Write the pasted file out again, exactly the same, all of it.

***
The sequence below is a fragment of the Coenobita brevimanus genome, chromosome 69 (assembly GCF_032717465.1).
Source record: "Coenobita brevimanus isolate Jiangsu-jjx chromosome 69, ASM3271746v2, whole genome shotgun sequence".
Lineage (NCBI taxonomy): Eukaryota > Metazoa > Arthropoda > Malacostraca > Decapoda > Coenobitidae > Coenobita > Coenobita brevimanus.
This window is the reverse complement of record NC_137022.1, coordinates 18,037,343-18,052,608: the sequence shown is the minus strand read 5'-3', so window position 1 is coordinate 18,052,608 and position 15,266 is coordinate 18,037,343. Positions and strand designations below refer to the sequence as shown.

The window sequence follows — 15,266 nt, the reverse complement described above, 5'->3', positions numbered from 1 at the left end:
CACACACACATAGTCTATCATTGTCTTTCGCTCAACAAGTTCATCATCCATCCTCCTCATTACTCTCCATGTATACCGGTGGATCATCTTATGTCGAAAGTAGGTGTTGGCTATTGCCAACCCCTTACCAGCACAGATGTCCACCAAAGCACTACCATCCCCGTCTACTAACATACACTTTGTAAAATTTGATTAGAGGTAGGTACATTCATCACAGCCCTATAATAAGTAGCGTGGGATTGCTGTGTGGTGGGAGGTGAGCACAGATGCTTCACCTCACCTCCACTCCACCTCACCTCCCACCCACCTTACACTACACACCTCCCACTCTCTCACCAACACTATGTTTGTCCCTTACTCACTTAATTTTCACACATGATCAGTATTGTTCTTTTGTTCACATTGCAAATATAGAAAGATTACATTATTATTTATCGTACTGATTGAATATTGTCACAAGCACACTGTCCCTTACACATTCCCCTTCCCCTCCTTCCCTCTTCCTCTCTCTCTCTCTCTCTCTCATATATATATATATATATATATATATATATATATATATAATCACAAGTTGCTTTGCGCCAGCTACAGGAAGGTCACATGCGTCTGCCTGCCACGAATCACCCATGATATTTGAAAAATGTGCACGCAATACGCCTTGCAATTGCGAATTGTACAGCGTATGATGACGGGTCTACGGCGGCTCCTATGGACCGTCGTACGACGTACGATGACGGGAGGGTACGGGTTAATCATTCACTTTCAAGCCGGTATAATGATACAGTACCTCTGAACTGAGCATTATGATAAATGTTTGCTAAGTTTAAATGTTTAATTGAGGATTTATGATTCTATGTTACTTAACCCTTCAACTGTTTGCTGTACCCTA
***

The sequence below is a fragment of the Coenobita brevimanus genome, chromosome 69 (assembly GCF_032717465.1).
Source record: "Coenobita brevimanus isolate Jiangsu-jjx chromosome 69, ASM3271746v2, whole genome shotgun sequence".
Lineage (NCBI taxonomy): Eukaryota > Metazoa > Arthropoda > Malacostraca > Decapoda > Coenobitidae > Coenobita > Coenobita brevimanus.
This window is the reverse complement of record NC_137022.1, coordinates 18,037,343-18,052,608: the sequence shown is the minus strand read 5'-3', so window position 1 is coordinate 18,052,608 and position 15,266 is coordinate 18,037,343. Positions and strand designations below refer to the sequence as shown.

The window sequence follows — 15,266 nt, the reverse complement described above, 5'->3', positions numbered from 1 at the left end:
CACACACACATAGTCTATCATTGTCTTTCGCTCAACAAGTTCATCATCCATCCTCCTCATTACTCTCCATGTATACCGGTGGATCATCTTATGTCGAAAGTAGGTGTTGGCTATTGCCAACCCCTTACCAGCACAGATGTCCACCAAAGCACTACCATCCCCGTCTACTAACATACACTTTGTAAAATTTGATTAGAGGTAGGTACATTCATCACAGCCCTATAATAAGTAGCGTGGGATTGCTGTGTGGTGGGAGGTGAGCACAGATGCTTCACCTCACCTCCACTCCACCTCACCTCCCACCCACCTTACACTACACACCTCCCACTCTCTCACCAACACTATGTTTGTCCCTTACTCACTTAATTTTCACACATGATCAGTATTGTTCTTTTGTTCACATTGCAAATATAGAAAGATTACATTATTATTTATCGTACTGATTGAATATTGTCACAAGCACACTGTCCCTTACACATTCCCCTTCCCCTCCTTCCCTCTTCCTCTCTCTCTCTCTCTCTCTCATATATATATATATATATATATATATATATATATATATAATCACAAGTTGCTTTGCGCCAGCTACAGGAAGGTCACATGCGTCTGCCTGCCACGAATCACCCATGATATTTGAAAAATGTGCACGCAATACGCCTTGCAATTGCGAATTGTACAGCGTATGATGACGGGTCTACGGCGGCTCCTATGGACCGTCGTACGACGTACGATGACGGGAGGGTACGGGTTAATCATTCACTTTCAAGCCGGTATAATGATACAGTACCTCTGAACTGAGCATTATGATAAATGTTTGCTAAGTTTAAATGTTTAATTGAGGATTTATGATTCTATGTTACTTAACCCTTCAACTGTTTGCTGTACCCTA